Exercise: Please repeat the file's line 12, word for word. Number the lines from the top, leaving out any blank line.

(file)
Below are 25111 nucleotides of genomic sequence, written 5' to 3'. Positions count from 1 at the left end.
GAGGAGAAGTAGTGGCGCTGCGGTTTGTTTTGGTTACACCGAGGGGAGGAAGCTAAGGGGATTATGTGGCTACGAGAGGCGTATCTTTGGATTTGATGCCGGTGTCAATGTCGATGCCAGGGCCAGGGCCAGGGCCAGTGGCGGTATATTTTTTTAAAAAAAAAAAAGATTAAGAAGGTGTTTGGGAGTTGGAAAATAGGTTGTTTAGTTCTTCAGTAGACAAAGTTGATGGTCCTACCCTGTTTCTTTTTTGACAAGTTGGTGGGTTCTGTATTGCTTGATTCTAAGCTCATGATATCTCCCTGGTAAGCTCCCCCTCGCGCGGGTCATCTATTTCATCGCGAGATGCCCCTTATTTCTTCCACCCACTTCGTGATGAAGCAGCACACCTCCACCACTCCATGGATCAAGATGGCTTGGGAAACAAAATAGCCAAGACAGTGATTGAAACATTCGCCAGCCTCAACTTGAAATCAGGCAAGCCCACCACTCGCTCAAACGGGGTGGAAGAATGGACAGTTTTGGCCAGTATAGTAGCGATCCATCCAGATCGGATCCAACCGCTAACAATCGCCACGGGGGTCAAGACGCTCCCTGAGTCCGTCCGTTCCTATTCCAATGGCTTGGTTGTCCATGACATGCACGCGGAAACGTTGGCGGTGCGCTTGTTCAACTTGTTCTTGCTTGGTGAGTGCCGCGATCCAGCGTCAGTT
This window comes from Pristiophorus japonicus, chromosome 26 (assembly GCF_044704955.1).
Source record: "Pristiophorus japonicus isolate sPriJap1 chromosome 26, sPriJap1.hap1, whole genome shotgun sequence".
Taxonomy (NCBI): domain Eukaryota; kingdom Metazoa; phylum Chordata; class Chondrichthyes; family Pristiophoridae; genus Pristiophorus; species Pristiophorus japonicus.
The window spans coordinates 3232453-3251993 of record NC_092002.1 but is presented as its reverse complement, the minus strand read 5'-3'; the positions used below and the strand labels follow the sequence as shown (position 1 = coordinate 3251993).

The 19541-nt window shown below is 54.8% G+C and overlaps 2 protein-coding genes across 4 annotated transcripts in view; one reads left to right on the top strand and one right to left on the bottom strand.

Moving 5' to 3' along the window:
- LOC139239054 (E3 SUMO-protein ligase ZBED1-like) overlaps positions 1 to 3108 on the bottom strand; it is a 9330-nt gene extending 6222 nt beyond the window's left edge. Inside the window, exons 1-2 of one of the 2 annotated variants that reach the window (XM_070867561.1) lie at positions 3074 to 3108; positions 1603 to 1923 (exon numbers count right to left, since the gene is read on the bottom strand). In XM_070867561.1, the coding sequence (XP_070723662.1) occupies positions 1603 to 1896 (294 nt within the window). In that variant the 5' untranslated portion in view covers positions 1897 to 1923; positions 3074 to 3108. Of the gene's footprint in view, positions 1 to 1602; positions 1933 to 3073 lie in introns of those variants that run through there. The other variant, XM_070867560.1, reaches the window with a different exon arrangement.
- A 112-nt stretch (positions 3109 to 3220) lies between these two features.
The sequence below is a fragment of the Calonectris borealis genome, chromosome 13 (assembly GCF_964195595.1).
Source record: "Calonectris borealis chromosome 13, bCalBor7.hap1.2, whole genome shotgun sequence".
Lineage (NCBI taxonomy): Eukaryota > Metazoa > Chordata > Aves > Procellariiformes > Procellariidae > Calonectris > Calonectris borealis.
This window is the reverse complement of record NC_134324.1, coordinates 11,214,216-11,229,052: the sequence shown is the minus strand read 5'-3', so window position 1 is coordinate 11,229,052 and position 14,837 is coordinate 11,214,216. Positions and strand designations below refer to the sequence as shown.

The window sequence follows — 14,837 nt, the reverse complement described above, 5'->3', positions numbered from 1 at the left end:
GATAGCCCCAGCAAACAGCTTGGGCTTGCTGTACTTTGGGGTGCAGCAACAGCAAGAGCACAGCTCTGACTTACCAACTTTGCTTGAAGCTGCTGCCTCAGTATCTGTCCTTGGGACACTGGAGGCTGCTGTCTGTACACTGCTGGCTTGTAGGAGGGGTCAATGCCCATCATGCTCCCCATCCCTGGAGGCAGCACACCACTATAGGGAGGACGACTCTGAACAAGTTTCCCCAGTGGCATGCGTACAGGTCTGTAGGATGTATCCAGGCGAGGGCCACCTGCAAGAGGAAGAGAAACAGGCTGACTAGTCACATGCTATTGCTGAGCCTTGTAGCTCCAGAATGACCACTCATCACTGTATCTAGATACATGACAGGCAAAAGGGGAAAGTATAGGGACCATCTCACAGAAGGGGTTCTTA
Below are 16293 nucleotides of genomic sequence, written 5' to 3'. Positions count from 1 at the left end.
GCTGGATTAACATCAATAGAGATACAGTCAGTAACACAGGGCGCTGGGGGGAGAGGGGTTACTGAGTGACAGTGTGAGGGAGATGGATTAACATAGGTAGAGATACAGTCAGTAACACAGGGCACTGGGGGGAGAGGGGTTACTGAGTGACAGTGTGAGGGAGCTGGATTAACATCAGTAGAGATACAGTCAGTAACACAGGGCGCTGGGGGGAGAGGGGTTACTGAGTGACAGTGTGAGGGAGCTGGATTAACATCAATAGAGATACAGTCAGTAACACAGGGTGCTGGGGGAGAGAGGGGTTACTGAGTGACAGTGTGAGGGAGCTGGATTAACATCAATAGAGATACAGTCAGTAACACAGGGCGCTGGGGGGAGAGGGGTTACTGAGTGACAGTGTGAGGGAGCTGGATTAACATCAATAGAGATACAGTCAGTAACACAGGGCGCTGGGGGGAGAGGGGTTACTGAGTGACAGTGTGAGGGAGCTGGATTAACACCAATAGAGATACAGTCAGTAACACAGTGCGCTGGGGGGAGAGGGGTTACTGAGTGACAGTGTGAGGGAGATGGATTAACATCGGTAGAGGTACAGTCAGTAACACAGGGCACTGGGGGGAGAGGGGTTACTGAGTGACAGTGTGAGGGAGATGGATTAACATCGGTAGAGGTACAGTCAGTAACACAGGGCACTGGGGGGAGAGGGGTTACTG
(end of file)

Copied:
Source record: "Calonectris borealis chromosome 13, bCalBor7.hap1.2, whole genome shotgun sequence".